Dau. Well, 'tis not so, my lord high constable, But though we think it so, it is no matter : In cases of defence, 'tis best to weigh The

enemy more mighty than he seems, So the proportions of defence are fillid;

3

so dull a kingdom,] i.e. render it callous, insensible. 4 How modest in exception,] How diffident and decent in making objections.

Which, of a weak and niggardly projection,
Doth, like a miser, spoil his coat, with scanting
A little cloth.

Fr. King. Think we king Harry strong ;
And, princes, look, you strongly arm to meet him.
The kindred of him hath been flesh'd upon us;
And he is bred out of that bloody strain,
That haunted us in our familiar paths :
Witness our too much memorable shame,
When Cressy battle fatally was struck,
And all our princes captiv'd, by the hand
Of that black name, Edward black prince of Wales ;
Whiles that his mountain sire, on

ire, -on mountain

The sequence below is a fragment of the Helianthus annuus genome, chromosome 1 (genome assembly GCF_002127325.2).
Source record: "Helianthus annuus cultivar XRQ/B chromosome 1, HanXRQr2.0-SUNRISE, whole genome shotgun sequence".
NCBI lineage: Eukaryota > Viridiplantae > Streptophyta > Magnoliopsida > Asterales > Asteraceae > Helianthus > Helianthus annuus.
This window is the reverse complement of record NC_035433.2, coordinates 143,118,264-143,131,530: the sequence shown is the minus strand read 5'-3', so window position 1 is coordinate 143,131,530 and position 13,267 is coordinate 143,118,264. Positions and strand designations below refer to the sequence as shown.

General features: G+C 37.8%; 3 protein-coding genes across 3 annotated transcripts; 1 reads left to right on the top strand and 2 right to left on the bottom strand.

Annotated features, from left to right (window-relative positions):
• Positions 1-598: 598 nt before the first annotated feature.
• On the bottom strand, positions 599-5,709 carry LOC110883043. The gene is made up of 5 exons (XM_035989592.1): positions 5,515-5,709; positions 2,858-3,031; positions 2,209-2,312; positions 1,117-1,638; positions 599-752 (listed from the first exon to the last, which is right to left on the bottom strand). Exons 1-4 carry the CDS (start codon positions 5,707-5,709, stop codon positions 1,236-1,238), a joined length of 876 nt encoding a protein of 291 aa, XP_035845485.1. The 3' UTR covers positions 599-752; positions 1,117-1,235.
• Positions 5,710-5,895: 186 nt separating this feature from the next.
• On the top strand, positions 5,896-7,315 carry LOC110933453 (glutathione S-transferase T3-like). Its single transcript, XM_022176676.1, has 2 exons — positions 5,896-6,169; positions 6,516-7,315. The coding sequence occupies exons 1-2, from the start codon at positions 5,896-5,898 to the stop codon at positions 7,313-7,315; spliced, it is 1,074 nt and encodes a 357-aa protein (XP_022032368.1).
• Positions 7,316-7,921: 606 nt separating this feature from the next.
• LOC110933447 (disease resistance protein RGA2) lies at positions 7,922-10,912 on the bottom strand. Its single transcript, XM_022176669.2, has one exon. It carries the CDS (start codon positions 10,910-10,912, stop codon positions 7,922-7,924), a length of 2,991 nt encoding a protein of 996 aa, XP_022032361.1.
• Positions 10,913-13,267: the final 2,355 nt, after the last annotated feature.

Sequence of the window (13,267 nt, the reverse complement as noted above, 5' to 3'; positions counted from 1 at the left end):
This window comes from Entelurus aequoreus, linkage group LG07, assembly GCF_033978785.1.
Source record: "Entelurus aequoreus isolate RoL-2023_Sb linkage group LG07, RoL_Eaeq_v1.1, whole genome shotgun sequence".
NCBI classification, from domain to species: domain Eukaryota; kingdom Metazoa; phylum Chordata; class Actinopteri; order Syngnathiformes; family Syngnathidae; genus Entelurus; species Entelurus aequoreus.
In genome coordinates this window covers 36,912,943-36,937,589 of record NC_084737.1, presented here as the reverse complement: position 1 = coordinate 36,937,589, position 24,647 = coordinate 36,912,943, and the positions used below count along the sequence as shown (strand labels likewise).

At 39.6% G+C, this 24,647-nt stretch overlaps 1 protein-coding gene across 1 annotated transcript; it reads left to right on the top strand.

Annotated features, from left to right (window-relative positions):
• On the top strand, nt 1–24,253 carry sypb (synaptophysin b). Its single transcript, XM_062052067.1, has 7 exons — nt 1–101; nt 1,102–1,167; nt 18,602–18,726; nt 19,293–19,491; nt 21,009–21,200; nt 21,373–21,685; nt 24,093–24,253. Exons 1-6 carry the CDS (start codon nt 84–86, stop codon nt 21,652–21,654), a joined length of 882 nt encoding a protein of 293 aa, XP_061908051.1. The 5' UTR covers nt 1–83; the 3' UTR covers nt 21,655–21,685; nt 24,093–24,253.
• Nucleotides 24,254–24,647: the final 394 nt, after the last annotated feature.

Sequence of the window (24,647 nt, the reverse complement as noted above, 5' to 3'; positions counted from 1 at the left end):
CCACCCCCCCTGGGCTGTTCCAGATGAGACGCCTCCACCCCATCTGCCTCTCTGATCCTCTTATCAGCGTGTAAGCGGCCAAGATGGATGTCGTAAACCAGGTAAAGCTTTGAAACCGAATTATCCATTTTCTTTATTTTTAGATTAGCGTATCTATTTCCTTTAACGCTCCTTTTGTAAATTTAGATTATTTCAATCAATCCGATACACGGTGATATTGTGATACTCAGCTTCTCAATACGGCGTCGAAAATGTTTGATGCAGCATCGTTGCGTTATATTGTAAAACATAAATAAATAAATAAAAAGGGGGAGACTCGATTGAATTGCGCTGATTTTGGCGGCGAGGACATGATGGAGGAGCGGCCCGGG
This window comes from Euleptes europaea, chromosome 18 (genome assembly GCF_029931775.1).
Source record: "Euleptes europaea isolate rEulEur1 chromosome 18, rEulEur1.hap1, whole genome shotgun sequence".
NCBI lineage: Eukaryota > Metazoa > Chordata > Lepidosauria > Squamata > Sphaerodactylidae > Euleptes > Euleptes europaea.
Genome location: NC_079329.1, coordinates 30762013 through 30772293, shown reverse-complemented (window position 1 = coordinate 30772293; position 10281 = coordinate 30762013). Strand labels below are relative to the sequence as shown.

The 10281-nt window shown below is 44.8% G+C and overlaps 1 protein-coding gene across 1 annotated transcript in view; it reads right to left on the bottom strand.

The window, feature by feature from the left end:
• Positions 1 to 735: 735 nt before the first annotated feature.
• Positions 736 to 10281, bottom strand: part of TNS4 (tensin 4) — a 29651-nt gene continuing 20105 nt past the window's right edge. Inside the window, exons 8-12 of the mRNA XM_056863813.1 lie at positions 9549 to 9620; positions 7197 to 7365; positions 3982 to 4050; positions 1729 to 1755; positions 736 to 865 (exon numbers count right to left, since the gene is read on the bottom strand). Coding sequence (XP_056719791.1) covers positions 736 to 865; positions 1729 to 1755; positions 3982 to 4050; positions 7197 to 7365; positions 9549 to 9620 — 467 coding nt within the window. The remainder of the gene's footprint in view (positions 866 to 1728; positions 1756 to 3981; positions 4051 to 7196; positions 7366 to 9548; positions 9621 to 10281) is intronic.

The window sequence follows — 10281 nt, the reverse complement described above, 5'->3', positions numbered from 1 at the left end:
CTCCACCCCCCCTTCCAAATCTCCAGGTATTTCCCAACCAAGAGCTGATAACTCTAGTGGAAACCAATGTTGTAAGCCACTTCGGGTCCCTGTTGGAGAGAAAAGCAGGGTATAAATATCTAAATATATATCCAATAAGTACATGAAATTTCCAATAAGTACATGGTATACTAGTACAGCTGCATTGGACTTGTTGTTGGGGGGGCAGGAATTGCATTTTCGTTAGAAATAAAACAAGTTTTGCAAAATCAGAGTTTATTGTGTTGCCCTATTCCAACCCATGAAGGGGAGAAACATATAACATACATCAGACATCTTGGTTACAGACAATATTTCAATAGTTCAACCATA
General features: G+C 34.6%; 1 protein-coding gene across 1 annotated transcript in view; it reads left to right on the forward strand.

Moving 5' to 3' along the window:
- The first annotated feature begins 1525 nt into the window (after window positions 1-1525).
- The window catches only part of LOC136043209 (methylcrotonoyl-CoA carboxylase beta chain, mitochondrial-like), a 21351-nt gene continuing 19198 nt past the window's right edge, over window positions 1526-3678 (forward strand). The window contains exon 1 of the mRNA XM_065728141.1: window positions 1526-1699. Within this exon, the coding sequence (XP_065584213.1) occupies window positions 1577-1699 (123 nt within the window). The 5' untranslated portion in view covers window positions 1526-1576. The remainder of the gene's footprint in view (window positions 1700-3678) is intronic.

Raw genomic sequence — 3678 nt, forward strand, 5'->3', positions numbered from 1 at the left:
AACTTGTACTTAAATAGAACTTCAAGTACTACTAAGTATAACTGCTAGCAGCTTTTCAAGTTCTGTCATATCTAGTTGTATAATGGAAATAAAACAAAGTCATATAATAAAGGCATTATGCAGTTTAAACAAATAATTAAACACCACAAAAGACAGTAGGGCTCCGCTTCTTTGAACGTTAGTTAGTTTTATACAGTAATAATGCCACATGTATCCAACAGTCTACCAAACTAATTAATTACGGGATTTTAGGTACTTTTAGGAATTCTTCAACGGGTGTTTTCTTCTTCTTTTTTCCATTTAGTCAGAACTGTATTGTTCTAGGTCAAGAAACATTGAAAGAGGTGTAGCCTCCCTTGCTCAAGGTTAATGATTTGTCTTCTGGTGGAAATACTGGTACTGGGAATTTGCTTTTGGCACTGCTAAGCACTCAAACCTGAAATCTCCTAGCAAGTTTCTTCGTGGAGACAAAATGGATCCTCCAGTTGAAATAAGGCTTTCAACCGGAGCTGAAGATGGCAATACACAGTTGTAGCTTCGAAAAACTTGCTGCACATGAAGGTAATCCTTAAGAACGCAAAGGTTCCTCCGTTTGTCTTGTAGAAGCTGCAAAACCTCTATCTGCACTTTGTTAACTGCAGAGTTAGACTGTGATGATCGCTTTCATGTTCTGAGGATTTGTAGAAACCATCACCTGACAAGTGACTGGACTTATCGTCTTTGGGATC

standing,
Up in the air, crown'd with the golden sun,
Saw his heroical seed, and smild to see him
Mangle the work of nature, and deface
The patterns that by God and by French fathers
Had twenty years been made. This is a stem
Of that victorious stock; and let us fear
The native mightiness and fate of him.?

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Enter a Messenger.
Mess. Ambassadors from Henry King of England
Do crave admittance to your majesty.
Fr. King. We'll give them present audience. .
Go, and bring them.

[Exeunt Mess. and certain Lords.
You see this chase is hotly follow'd, friends.
Dau. Turn head, and stop pursuit: for coward

dogs

5 - strain,] lineage.

6 That haunted us-) To haunt is a word of the utmost horror, which shows that they dreaded the English as goblins and spirits. 1_fate of him.] His

fate is what is allotted him by destiny, or what he is fated to perform.

Most spend their mouths, when what they seem to

threaten,
Runs far before them. Good my sovereign,
Take up the English short; and let them know
Of what a monarchy you are the head :
Self-love, my liege, is not so vile a sin
As self-neglecting

Re-enter Lords, with EXETER and Train. Fr. King

From our brother England ? Eve. From him; and thus he greets your ma

jesty.
He wills you, in the name of God Almighty,
That you divest yourself, and lay apart
The borrow'd glories, that, by gift of heaven,
By law of nature, and of nations, 'long
To him, and to his heirs ; namely, the crown,